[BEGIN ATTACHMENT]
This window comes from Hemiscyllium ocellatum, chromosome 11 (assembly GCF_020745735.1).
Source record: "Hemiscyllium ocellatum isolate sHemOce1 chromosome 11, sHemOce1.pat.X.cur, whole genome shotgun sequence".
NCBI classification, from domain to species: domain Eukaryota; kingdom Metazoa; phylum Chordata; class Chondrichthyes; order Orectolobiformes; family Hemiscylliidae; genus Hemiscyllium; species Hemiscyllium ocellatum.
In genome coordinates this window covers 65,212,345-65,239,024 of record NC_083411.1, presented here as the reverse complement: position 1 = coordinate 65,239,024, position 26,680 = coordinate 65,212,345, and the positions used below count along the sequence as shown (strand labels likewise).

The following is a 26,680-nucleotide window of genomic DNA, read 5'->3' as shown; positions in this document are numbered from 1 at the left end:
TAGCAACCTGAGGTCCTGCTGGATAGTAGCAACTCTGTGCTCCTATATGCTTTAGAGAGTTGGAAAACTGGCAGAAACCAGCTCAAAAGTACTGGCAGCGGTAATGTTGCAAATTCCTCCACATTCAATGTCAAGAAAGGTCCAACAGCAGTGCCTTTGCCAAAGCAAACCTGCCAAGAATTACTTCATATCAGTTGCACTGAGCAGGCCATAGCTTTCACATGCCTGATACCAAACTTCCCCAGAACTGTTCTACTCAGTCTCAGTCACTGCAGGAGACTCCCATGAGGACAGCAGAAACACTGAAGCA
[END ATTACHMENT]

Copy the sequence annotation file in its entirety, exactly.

This window comes from Hemiscyllium ocellatum, chromosome 11 (assembly GCF_020745735.1).
Source record: "Hemiscyllium ocellatum isolate sHemOce1 chromosome 11, sHemOce1.pat.X.cur, whole genome shotgun sequence".
NCBI classification, from domain to species: domain Eukaryota; kingdom Metazoa; phylum Chordata; class Chondrichthyes; order Orectolobiformes; family Hemiscylliidae; genus Hemiscyllium; species Hemiscyllium ocellatum.
In genome coordinates this window covers 65,212,345-65,239,024 of record NC_083411.1, presented here as the reverse complement: position 1 = coordinate 65,239,024, position 26,680 = coordinate 65,212,345, and the positions used below count along the sequence as shown (strand labels likewise).

The following is a 26,680-nucleotide window of genomic DNA, read 5'->3' as shown; positions in this document are numbered from 1 at the left end:
TAGCAACCTGAGGTCCTGCTGGATAGTAGCAACTCTGTGCTCCTATATGCTTTAGAGAGTTGGAAAACTGGCAGAAACCAGCTCAAAAGTACTGGCAGCGGTAATGTTGCAAATTCCTCCACATTCAATGTCAAGAAAGGTCCAACAGCAGTGCCTTTGCCAAAGCAAACCTGCCAAGAATTACTTCATATCAGTTGCACTGAGCAGGCCATAGCTTTCACATGCCTGATACCAAACTTCCCCAGAACTGTTCTACTCAGTCTCAGTCACTGCAGGAGACTCCCATGAGGACAGCAGAAACACTGAAGCA